Even taxpayers who elect to wait until 2024 to implement the new rules should begin the quantitative modeling process to anticipate important financial impacts such as changes to the ETR, tax liability, potential concerns about Brazilian entities’ capitalization or cash positions under new arm’s length TP arrangements, etc. This will necessarily involve preliminary analysis of the most appropriate TP method, benchmarking results, and multi-year forecasts, among others.
Roadmapping and Project Management
Project organization and work planning is a fundamental but overlooked component of tax legislation changes, particularly of the scale and impact of the one expected in Brazil. Tax departments should work in tandem with their service providers to assemble a detailed workplan for the steps that must be taken in the coming months leading up to implementation of the new rules. Managers should devote significant time to training, functional interviews, modeling, and configuration, and not underestimate the potential hurdles that may be encountered at each phase. Navigating a change of this magnitude will require a deliberate, organized, and inclusive approach to project management and scheduling.
The near-term work that must be done by Brazilian and affiliate jurisdiction tax department may seem daunting, but an informed and earnest approach to plan for and execute the changes can meaningfully reduce pressure, improve results and/or decrease risks. Tax leadership should start by ensuring that their involved staff are educated on and prepared for the tasks that await, which includes analyzing Brazilian entities’ relationship with related parties in a new, OECD-aligned light.
BaseFirma has a long-standing, award-winning presence in the Brazilian market, with a local team that has invested countless hours in researching and engaging with the OECD alignment process. We offer personalized, tailored training for in-house staff; support with qualitative and quantitative preparation for the changes; risk analysis; and other key elements of the transition process. We welcome the opportunity to hold a free consultation with any taxpayer interested in our support as partners in navigating this new era of global transfer pricing. Please contact our Brazilian and US specialists below:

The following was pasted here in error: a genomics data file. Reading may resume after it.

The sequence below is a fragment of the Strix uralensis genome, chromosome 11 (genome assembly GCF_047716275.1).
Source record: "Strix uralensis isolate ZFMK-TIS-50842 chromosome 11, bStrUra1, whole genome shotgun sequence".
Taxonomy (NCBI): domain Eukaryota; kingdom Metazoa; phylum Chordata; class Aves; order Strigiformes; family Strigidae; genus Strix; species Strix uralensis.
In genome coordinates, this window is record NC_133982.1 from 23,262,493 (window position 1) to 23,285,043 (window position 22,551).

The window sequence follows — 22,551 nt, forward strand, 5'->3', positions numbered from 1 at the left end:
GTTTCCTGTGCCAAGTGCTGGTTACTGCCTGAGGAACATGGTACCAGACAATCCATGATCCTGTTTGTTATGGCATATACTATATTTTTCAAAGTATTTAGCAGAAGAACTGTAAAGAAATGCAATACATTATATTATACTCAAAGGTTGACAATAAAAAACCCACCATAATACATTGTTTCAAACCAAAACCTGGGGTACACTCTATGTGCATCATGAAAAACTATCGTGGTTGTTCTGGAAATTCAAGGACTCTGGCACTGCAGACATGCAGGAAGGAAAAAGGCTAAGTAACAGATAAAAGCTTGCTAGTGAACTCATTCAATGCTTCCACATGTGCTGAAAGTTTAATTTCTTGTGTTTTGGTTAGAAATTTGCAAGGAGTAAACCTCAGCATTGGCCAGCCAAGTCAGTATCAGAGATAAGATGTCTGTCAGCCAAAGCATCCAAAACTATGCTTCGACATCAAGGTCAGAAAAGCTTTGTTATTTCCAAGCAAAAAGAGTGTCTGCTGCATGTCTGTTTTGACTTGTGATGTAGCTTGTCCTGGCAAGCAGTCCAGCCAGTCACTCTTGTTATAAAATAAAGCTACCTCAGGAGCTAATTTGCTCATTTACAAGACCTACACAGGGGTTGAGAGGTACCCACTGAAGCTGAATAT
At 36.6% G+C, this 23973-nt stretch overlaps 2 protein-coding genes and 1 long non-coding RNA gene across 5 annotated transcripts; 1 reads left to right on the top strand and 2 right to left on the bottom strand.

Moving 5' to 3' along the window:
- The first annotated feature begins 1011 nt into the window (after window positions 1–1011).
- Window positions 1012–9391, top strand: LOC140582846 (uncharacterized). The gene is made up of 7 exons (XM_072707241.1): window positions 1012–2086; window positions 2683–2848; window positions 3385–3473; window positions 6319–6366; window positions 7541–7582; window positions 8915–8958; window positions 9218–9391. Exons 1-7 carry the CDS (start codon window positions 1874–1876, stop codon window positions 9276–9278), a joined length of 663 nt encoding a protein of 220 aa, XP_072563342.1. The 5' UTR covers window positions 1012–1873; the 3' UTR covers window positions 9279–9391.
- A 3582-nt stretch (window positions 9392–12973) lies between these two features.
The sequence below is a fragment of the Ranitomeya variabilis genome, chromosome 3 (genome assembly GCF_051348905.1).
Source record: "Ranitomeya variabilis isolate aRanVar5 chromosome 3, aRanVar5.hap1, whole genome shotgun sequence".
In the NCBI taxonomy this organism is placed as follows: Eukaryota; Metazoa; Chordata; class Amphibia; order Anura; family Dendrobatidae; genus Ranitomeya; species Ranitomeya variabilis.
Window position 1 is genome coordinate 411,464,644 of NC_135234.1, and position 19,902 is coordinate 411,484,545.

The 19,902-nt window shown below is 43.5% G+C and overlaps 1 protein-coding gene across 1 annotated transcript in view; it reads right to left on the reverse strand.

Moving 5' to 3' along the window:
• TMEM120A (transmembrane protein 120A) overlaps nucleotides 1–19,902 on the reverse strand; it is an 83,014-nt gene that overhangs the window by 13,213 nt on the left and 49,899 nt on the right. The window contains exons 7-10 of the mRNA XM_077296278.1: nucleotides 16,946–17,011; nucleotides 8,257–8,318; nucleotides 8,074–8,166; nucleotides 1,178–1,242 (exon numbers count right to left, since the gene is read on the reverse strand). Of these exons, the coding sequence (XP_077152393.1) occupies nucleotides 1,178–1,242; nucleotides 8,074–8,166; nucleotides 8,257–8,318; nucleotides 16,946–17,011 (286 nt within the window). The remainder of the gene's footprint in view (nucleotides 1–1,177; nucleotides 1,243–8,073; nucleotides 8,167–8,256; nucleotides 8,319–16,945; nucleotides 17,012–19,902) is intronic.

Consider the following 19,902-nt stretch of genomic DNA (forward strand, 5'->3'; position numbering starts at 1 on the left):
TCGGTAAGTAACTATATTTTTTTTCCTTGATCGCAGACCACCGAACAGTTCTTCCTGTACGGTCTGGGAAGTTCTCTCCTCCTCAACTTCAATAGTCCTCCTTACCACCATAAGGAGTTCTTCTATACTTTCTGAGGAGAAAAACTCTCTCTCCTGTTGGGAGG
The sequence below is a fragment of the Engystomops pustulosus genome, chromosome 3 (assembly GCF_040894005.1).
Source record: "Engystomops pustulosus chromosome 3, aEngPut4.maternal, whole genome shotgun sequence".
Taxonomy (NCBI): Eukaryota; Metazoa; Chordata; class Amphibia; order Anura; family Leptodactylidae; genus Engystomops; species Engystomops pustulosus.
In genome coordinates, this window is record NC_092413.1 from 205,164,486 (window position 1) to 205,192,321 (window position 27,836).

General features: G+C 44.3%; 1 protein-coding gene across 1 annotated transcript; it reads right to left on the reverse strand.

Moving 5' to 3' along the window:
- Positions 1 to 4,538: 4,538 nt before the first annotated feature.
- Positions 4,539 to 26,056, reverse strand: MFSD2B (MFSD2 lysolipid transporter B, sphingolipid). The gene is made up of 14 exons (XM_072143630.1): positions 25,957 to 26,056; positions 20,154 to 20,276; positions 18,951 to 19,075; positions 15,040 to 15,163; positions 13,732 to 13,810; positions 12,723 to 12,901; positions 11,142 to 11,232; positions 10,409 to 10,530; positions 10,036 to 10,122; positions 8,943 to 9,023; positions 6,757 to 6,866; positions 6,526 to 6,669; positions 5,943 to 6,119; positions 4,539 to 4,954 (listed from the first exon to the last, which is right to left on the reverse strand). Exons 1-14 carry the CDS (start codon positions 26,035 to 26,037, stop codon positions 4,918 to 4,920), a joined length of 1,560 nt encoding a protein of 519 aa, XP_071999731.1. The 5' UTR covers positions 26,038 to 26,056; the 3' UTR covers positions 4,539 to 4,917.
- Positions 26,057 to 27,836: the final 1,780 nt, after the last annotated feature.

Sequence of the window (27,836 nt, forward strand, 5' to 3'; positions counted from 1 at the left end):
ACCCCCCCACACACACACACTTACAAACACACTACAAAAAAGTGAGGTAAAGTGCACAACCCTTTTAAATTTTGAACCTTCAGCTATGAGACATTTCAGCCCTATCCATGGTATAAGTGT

Davi Santana, BaseFirma Brazil Partner
Chad Martin, BaseFirma Denver Practice Lead
Davi Santana is a partner for BaseFirma’s International Transfer Pricing Group in São Paulo, Brazil, recently ranked as the top transfer pricing firm in Latin America by the International Tax Review. Before joining BaseFirma, Davi was a Senior Manager at Ernst & Young in São Paulo and a Senior Consultant at Deloitte Consulting Brazil.
Davi has a Bachelors degree in Computer Science, and holds a Master’s degree in International Trade focused on International tax from the Fundação Getúlio Vargas (FVG) in Brazil. With more than 13 years of professional experience providing Transfer Pricing advice to top multinational companies in various industry sectors, Davi has lead several audit defense projects in Brazil. He is an expert on the application and documentation of alternative transfer pricing methods in Brazil (PIC/CPL and PVV/PVA/PVEX), on defining transfer pricing policies focused on companies’ cash savings, and mitigation of assessment risks by the tax authorities. He is fluent in English and Portuguese.
Chad Martin is BaseFirma’s office leader in Denver, Colorado. Chad has over ten years of transfer pricing experience, including planning, documentation, controversy, and implementation. Chad began his career in Dallas, Texas at Ernst & Young LLP, before moving to Denver in 2016. Chad brings a holistic approach to providing transfer pricing solutions to clients in a wide variety of industries, prioritizing transparency, consistency, and operability. He has experience leading transfer pricing initiatives ranging from training programs to operational transfer pricing innovations. Chad has a M.A. in International Affairs from Texas A&M University and a B.A. in History from Lipscomb University. His professional strengths include collaborative leadership, cross-functional teaming, and effective business writing.